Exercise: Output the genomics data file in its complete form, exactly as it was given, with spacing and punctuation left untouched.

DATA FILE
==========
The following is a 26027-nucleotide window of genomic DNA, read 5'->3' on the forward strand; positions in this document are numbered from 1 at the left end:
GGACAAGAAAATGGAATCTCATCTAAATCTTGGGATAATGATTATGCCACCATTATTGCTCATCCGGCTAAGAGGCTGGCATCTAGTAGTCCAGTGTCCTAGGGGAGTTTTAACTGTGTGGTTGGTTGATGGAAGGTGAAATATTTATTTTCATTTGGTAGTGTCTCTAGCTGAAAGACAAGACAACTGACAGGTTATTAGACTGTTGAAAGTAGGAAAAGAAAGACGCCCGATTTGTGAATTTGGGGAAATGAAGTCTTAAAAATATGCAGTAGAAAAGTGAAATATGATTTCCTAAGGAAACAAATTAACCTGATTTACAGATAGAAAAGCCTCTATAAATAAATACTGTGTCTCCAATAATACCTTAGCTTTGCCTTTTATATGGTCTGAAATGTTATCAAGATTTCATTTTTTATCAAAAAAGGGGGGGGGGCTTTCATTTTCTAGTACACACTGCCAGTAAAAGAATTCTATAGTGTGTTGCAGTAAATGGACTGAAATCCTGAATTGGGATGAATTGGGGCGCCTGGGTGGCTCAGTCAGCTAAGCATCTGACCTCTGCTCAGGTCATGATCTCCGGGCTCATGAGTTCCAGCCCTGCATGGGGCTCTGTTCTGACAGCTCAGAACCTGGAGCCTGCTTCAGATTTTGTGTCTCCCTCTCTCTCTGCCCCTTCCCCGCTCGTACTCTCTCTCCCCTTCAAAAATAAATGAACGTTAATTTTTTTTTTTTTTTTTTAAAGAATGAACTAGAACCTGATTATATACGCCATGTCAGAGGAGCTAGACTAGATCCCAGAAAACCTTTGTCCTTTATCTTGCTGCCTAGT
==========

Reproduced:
The following is a 26027-nucleotide window of genomic DNA, read 5'->3' on the forward strand; positions in this document are numbered from 1 at the left end:
GGACAAGAAAATGGAATCTCATCTAAATCTTGGGATAATGATTATGCCACCATTATTGCTCATCCGGCTAAGAGGCTGGCATCTAGTAGTCCAGTGTCCTAGGGGAGTTTTAACTGTGTGGTTGGTTGATGGAAGGTGAAATATTTATTTTCATTTGGTAGTGTCTCTAGCTGAAAGACAAGACAACTGACAGGTTATTAGACTGTTGAAAGTAGGAAAAGAAAGACGCCCGATTTGTGAATTTGGGGAAATGAAGTCTTAAAAATATGCAGTAGAAAAGTGAAATATGATTTCCTAAGGAAACAAATTAACCTGATTTACAGATAGAAAAGCCTCTATAAATAAATACTGTGTCTCCAATAATACCTTAGCTTTGCCTTTTATATGGTCTGAAATGTTATCAAGATTTCATTTTTTATCAAAAAAGGGGGGGGGGCTTTCATTTTCTAGTACACACTGCCAGTAAAAGAATTCTATAGTGTGTTGCAGTAAATGGACTGAAATCCTGAATTGGGATGAATTGGGGCGCCTGGGTGGCTCAGTCAGCTAAGCATCTGACCTCTGCTCAGGTCATGATCTCCGGGCTCATGAGTTCCAGCCCTGCATGGGGCTCTGTTCTGACAGCTCAGAACCTGGAGCCTGCTTCAGATTTTGTGTCTCCCTCTCTCTCTGCCCCTTCCCCGCTCGTACTCTCTCTCCCCTTCAAAAATAAATGAACGTTAATTTTTTTTTTTTTTTTTTAAAGAATGAACTAGAACCTGATTATATACGCCATGTCAGAGGAGCTAGACTAGATCCCAGAAAACCTTTGTCCTTTATCTTGCTGCCTAGT